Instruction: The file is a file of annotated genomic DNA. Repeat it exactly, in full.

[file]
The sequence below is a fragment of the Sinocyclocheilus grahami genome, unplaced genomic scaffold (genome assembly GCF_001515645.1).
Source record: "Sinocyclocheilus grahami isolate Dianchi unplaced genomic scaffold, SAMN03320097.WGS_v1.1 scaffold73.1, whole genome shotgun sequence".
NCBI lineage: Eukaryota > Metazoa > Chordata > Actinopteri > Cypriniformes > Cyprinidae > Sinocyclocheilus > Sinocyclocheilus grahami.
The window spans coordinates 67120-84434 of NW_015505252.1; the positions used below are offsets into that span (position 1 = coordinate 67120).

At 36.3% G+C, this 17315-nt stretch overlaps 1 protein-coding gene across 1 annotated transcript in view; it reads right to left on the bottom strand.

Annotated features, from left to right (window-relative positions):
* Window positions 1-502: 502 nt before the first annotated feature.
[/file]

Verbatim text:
The sequence below is a fragment of the Sinocyclocheilus grahami genome, unplaced genomic scaffold (genome assembly GCF_001515645.1).
Source record: "Sinocyclocheilus grahami isolate Dianchi unplaced genomic scaffold, SAMN03320097.WGS_v1.1 scaffold73.1, whole genome shotgun sequence".
NCBI lineage: Eukaryota > Metazoa > Chordata > Actinopteri > Cypriniformes > Cyprinidae > Sinocyclocheilus > Sinocyclocheilus grahami.
The window spans coordinates 67120-84434 of NW_015505252.1; the positions used below are offsets into that span (position 1 = coordinate 67120).

At 36.3% G+C, this 17315-nt stretch overlaps 1 protein-coding gene across 1 annotated transcript in view; it reads right to left on the bottom strand.

Annotated features, from left to right (window-relative positions):
* Window positions 1-502: 502 nt before the first annotated feature.